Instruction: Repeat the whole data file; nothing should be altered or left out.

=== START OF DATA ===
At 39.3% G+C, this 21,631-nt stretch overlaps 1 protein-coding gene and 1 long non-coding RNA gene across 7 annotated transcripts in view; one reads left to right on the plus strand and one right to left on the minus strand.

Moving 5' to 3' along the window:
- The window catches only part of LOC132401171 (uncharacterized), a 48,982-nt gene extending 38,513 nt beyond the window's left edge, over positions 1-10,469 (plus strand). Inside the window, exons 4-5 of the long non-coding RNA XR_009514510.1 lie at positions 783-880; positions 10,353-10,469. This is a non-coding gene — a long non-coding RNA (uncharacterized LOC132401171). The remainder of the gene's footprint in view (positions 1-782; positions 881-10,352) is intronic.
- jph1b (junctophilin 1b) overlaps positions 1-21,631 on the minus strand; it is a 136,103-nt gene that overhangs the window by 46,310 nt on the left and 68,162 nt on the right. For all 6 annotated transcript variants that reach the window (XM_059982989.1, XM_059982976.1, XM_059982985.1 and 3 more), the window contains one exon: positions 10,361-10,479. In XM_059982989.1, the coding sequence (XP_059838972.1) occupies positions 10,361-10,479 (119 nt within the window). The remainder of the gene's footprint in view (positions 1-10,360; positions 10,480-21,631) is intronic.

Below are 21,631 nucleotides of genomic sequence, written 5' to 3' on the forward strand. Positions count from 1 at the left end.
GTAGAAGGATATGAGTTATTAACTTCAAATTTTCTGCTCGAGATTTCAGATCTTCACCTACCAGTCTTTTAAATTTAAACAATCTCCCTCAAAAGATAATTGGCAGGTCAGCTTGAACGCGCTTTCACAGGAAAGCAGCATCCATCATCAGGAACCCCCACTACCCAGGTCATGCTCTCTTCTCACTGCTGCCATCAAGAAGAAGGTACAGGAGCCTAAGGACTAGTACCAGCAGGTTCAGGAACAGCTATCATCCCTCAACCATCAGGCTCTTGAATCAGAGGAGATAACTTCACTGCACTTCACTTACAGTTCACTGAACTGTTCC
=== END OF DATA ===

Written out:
At 39.3% G+C, this 21,631-nt stretch overlaps 1 protein-coding gene and 1 long non-coding RNA gene across 7 annotated transcripts in view; one reads left to right on the plus strand and one right to left on the minus strand.

Moving 5' to 3' along the window:
- The window catches only part of LOC132401171 (uncharacterized), a 48,982-nt gene extending 38,513 nt beyond the window's left edge, over positions 1-10,469 (plus strand). Inside the window, exons 4-5 of the long non-coding RNA XR_009514510.1 lie at positions 783-880; positions 10,353-10,469. This is a non-coding gene — a long non-coding RNA (uncharacterized LOC132401171). The remainder of the gene's footprint in view (positions 1-782; positions 881-10,352) is intronic.
- jph1b (junctophilin 1b) overlaps positions 1-21,631 on the minus strand; it is a 136,103-nt gene that overhangs the window by 46,310 nt on the left and 68,162 nt on the right. For all 6 annotated transcript variants that reach the window (XM_059982989.1, XM_059982976.1, XM_059982985.1 and 3 more), the window contains one exon: positions 10,361-10,479. In XM_059982989.1, the coding sequence (XP_059838972.1) occupies positions 10,361-10,479 (119 nt within the window). The remainder of the gene's footprint in view (positions 1-10,360; positions 10,480-21,631) is intronic.

Below are 21,631 nucleotides of genomic sequence, written 5' to 3' on the forward strand. Positions count from 1 at the left end.
GTAGAAGGATATGAGTTATTAACTTCAAATTTTCTGCTCGAGATTTCAGATCTTCACCTACCAGTCTTTTAAATTTAAACAATCTCCCTCAAAAGATAATTGGCAGGTCAGCTTGAACGCGCTTTCACAGGAAAGCAGCATCCATCATCAGGAACCCCCACTACCCAGGTCATGCTCTCTTCTCACTGCTGCCATCAAGAAGAAGGTACAGGAGCCTAAGGACTAGTACCAGCAGGTTCAGGAACAGCTATCATCCCTCAACCATCAGGCTCTTGAATCAGAGGAGATAACTTCACTGCACTTCACTTACAGTTCACTGAACTGTTCC